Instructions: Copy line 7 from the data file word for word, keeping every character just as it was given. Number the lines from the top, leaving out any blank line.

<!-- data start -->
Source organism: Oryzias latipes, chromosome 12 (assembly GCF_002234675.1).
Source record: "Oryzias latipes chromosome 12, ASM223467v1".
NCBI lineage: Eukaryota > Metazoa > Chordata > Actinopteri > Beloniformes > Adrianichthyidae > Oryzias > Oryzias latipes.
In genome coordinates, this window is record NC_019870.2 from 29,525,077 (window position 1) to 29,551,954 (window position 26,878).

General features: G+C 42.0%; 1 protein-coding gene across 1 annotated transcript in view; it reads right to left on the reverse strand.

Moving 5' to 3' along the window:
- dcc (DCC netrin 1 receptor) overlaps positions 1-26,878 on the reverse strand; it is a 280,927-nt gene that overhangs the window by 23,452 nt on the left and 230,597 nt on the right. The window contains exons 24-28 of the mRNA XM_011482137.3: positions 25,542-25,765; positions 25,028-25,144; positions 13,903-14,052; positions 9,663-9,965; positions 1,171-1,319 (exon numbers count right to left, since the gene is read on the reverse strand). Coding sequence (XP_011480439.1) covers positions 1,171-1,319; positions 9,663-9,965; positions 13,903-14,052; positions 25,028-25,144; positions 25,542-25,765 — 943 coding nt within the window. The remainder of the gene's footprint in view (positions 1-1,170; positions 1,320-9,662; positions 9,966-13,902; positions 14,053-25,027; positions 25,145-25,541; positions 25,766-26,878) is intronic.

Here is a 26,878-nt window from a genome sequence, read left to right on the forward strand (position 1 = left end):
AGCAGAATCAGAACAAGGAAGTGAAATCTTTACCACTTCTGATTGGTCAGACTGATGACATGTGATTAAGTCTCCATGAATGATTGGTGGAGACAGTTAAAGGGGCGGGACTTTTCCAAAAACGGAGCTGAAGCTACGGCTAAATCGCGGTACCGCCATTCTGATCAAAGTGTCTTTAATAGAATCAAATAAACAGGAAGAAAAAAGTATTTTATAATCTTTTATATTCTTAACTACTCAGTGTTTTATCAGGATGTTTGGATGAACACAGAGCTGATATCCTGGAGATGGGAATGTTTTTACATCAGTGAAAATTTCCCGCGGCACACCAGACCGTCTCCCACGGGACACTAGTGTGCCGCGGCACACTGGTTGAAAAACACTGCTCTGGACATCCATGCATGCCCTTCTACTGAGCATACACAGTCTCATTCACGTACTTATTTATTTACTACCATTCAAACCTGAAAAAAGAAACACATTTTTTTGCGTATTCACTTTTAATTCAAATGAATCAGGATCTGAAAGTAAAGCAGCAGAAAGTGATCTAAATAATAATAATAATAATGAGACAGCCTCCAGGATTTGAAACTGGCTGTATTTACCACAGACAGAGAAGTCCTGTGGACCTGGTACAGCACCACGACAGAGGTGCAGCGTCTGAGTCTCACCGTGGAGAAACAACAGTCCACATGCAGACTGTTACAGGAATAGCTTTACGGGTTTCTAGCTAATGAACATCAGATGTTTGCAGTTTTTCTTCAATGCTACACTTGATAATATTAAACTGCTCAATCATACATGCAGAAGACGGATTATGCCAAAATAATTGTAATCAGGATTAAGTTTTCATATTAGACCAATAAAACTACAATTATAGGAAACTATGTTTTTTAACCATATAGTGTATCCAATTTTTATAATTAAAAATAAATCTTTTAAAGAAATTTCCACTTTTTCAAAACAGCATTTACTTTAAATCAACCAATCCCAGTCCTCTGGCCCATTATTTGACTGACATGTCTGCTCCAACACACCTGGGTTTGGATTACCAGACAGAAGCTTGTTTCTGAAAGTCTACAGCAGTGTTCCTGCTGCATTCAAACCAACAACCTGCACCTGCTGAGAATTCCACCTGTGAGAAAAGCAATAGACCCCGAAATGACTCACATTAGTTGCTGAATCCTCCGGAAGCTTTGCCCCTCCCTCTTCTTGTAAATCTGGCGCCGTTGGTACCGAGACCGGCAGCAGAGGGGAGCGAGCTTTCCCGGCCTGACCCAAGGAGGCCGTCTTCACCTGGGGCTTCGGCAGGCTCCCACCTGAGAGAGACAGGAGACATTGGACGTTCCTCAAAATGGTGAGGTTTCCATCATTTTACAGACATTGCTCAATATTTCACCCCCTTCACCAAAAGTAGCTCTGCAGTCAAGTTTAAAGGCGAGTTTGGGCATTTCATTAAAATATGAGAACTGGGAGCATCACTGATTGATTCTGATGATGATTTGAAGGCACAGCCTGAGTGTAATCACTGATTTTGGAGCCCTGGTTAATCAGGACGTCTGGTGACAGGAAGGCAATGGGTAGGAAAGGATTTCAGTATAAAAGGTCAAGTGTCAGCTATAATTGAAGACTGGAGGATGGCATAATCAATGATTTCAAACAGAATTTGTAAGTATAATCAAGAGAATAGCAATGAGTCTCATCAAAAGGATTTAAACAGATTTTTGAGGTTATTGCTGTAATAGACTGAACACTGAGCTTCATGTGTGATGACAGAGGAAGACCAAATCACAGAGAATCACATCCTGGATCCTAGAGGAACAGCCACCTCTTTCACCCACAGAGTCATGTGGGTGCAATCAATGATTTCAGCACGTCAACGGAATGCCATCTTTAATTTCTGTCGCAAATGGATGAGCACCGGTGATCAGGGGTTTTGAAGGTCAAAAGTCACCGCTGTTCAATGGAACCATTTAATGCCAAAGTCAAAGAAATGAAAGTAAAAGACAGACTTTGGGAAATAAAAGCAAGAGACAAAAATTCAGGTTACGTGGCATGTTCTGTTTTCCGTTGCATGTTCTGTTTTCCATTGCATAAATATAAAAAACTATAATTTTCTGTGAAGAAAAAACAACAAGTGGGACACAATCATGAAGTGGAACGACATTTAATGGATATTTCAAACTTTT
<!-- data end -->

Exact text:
- dcc (DCC netrin 1 receptor) overlaps positions 1-26,878 on the reverse strand; it is a 280,927-nt gene that overhangs the window by 23,452 nt on the left and 230,597 nt on the right. The window contains exons 24-28 of the mRNA XM_011482137.3: positions 25,542-25,765; positions 25,028-25,144; positions 13,903-14,052; positions 9,663-9,965; positions 1,171-1,319 (exon numbers count right to left, since the gene is read on the reverse strand). Coding sequence (XP_011480439.1) covers positions 1,171-1,319; positions 9,663-9,965; positions 13,903-14,052; positions 25,028-25,144; positions 25,542-25,765 — 943 coding nt within the window. The remainder of the gene's footprint in view (positions 1-1,170; positions 1,320-9,662; positions 9,966-13,902; positions 14,053-25,027; positions 25,145-25,541; positions 25,766-26,878) is intronic.